In the city, the population was spread out, with 33.4% under the age of 18, 10.3% from 18 to 24, 27.4% from 25 to 44, 22.0% from 45 to 64, and 6.9% who were 65 years of age or older. The median age was 32 years. For every 100 females, there were 112.5 males. For every 100 females age 18 and over, there were 111.8 males.

The median income for a household in the city was $29,375, and the median income for a family was $32,083. Males had a median income of $25,000 versus $27,813 for females. The per capita income for the city was $13,360. About 18.0% of families and 18.5% of the population were below the poverty line, including 14.3% of those under age 18 and 3.5% of those age 65 or over.

Education

Yukon Flats School District operates the Fort Yukon School, serving Fort Yukon.[21]

The University of Alaska (Fairbanks) operates a rural campus facility called the Yukon Flats Center.[22]

In popular culture

Notable people

  • Clarence Alexander, First Chief of Fort Yukon
  • Jonathon Solomon, Goldman Environmental Prize recipient for his efforts to protect the Arctic National Wildlife Refuge
  • Hudson Stuck, Episcopal priest, social reformer, and mountain climber
  • Velma Wallis, Native American writer
  • Don Young, politician
  • Woodie Salmon, politician, Representative, Alaska State House of Representatives, 2004-2010, former Chief, Chalkyitsik, Council Member, Fort Yukon Mayor, Fort Yukon

References

  1. ^ 1996 Alaska Municipal Officials Directory. Juneau: Alaska Municipal League/Alaska Department of Community and Regional Affairs. January 1996. p. 57.
  2. ^ "2019 U.S. Gazetteer Files". United States Census Bureau. Retrieved June 30, 2020.
  3. ^ a b "Population and Housing Unit Estimates". United States Census Bureau. May 24, 2020. Retrieved May 27, 2020.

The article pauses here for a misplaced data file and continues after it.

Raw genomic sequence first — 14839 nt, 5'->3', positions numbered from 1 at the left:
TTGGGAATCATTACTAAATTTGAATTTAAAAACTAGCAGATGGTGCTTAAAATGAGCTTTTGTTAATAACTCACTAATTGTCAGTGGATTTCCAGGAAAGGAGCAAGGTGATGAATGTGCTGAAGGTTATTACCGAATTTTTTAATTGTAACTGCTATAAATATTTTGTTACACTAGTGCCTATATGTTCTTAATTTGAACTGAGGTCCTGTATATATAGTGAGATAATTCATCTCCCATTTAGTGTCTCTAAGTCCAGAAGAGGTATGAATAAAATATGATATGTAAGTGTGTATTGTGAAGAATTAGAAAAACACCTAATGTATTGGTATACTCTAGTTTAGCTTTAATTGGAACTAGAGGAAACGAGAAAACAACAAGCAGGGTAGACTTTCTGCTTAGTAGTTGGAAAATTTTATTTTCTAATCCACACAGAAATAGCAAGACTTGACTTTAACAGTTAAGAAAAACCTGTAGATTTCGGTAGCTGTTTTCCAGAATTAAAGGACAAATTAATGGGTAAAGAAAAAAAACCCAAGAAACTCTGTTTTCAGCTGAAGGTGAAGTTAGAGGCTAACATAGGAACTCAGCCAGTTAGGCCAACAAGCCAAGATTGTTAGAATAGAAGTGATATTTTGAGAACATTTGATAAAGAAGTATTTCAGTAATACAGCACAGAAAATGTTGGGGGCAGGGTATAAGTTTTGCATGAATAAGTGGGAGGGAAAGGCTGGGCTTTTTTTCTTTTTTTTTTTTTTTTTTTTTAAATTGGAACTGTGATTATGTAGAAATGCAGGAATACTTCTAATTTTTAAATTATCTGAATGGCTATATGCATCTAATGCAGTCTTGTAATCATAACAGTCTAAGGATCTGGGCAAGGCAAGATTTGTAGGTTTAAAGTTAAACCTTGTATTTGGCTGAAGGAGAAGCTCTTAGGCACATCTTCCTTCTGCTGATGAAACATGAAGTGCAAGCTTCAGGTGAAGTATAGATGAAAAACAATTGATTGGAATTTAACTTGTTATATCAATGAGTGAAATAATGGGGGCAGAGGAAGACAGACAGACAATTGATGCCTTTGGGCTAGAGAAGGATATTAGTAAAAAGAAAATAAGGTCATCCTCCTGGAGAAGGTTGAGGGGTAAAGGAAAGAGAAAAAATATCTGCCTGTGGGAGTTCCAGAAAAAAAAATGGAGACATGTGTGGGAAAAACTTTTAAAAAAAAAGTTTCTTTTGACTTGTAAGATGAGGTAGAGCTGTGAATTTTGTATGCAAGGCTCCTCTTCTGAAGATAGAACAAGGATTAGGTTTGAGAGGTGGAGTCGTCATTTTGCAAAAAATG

4. ^ "Alaska State Almanac - General information about Alaska from NETSTATE.COM". Archived from the original on 7 May 2016. Retrieved 22 April 2016.
  5. ^ "Alaska Native Place Names - Alaska Native Language Archive". Archived from the original on 2013-11-02.
  6. ^ D'Orso, Michael (2007). Eagle Blue: A Team, a Tribe, and a High School Basketball Season in Arctic Alaska. Bloomsbury Publishing USA. p. 93. ISBN 978-1-59691-115-4.
  7. ^ "1897 - Yukon Nuggets - Yukon History". Archived from the original on 2011-10-07.
  8. ^ "Fort Yukon" Archived 2008-12-02 at the Wayback Machine. Encyclopedia Astronautica. astronautix.com. Retrieved 12 January 2012.
  9. ^ "US Gazetteer files: 2010, 2000, and 1990". United States Census Bureau. 2011-02-12. Retrieved 2011-04-23.
  10. ^ "Obliquity of the Ecliptic (Eps Mean)". Neoprogrammics.com. Retrieved 13 May 2014.
  11. ^ "NOAA Weather Radio All Hazards Information - Alaska Weather Interesting Facts and Records" (PDF). National Oceanic and Atmospheric Administration. Archived from the original (PDF) on 2006-09-29. Retrieved 2007-01-03.
  12. ^ "State Extremes". Western Regional Climate Center, Desert Research Institute. Archived from the original on 2011-05-13. Retrieved 2007-01-03.
  13. ^ Sinclare, Terry (2020-06-22). "A small town in Siberia has likely broken the Arctic high temperature record". Webcenter11. Gray Television, Inc. Retrieved 2020-06-22.
  14. ^ "Arctic Temperatures Hit Record High in Russia Amid Heat Wave". The Moscow Times. 2020-06-22. Retrieved 2020-06-22.
  15. ^ Day, Preston C. "Extreme Cold in the Yukon Region : The Cold Winter of 1917–18". Monthly Weather Review. 46 (12): 571–572.
  16. ^ Fort Yukon, Alaska - Period of Record : 1/1/1899 to 3/31/1990 Archived 2016-04-26 at the Wayback Machine. Retrieved August 7, 2016.
  17. ^ Fort Yukon, Alaska climate Archived 2016-03-03 at the Wayback Machine. Retrieved August 7, 2016
  18. ^ "Census of Population and Housing". Census.gov. Retrieved June 4, 2015.
  19. ^ "Archived copy" (PDF). Archived (PDF) from the original on 2017-08-17. Retrieved 2017-07-01.CS1 maint: archived copy as title (link)
  20. ^ "U.S. Census website". United States Census Bureau. Retrieved 2008-01-31.
  21. ^ "Mailing Addresses and Contact Information  Archived 2016-12-20 at the Wayback Machine." Yukon Flats School District. Retrieved on December 4, 2016.
  22. ^ Yukon Center

External links

This page was last edited on 16 January 2021, at 23:32